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The Nuristani languages
Nuristani languages
(Pashto: نورستاني‎) are one of the three groups within the Indo-Iranian language family, alongside the much larger Indo-Aryan and Iranian groups.[2][3][4] They have approximately 130,000 speakers primarily in eastern Afghanistan
Afghanistan
and a few adjacent valleys in Khyber Pakhtunkhwa's Chitral District, Pakistan. The region inhabited by the Nuristanis is located in the southern Hindukush
Hindukush
mountains, and is drained by Alingar River in the west, Pech River
Pech River
in the center, and Landai Sin and Kunar River
Kunar River
in the east. The languages were often confused with one another before they were considered a third branch in Indo-Iranian.[clarification needed]

Contents

1 Languages 2 History 3 Features 4 Literature 5 References 6 See also 7 External links

Languages[edit]

Askunu (Ashkun) 40,000 speakers Kamkata-viri (Bashgali, includes the dialects Kata-vari, Kamviri and Mumviri) 40,000 speakers Vasi-vari (Prasuni) 8,000 speakers Tregami (Gambiri) 3,500 speakers Waigali (Kalasha-ala) 12,000 speakers Zemiaki 500 speakers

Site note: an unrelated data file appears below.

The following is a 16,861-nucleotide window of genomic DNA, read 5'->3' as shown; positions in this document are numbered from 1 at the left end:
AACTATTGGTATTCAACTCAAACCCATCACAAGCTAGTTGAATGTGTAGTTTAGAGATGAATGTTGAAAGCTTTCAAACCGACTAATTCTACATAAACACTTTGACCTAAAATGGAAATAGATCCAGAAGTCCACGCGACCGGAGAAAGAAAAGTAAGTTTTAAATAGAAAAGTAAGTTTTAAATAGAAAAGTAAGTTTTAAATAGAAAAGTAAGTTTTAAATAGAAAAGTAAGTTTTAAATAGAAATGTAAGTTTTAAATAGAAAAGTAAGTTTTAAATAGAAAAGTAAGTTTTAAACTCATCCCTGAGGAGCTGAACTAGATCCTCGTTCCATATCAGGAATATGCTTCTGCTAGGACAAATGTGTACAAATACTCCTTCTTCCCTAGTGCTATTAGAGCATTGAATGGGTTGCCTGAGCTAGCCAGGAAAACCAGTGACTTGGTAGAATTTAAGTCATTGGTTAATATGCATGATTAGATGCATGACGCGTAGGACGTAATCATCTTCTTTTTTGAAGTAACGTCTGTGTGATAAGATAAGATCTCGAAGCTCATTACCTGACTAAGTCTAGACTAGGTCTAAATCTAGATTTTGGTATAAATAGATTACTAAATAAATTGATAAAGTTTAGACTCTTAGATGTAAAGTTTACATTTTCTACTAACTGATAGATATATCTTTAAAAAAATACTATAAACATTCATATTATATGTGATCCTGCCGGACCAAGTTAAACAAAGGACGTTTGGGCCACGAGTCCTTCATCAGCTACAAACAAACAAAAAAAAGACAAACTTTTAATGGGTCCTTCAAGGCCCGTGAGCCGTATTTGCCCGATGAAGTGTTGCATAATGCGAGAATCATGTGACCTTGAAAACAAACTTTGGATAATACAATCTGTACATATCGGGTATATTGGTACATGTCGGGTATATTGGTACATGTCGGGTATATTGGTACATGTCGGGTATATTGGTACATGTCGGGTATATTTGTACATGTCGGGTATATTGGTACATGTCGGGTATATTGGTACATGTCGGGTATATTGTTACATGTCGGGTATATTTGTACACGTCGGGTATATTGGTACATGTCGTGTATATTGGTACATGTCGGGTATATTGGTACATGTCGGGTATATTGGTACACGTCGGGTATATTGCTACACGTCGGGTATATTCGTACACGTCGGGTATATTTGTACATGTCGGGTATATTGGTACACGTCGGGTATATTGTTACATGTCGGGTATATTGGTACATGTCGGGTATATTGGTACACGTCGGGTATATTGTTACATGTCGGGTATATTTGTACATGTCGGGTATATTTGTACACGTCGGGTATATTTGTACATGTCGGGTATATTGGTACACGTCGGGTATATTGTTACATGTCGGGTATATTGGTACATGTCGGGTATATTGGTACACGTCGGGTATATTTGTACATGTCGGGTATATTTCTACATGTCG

History[edit] The Nuristani languages
Nuristani languages
were not described in literature until the 19th century. The older name for the region was Kafiristan
Kafiristan
and the languages were termed Kafiri or Kafiristani, but the terms have been replaced by the present ones since the conversion of the region to Islam
Islam
in 1896. There are three different theories about the origins of the Nuristani languages and their place within the Indo-Iranian languages:

following the studies of Georg Morgenstierne, Nuristani has generally been regarded as one of three primary sub-groups of Indo-Iranian (alongside Iranian and Indo-Aryan); suggestions that Nuristani may instead be a branch of the Indo-Aryan subgroup, due to the evident similarity with Dardic languages, and; it has also been proposed that Nuristani originated within the Iranian sub-group, and was later influenced by an Indo-Aryan language, such as Dardic.

The languages are spoken by tribal peoples in an extremely isolated mountainous region of the Hindu Kush, one that has never been subject to any real central authority in modern times. This area is located along the northeastern border of present-day Afghanistan
Afghanistan
and adjacent portions of the northwest of present-day Pakistan. These languages have not received the attention linguists would like to give them. Considering the very small number of peoples estimated to speak them, they must be considered endangered languages. Many Nuristani people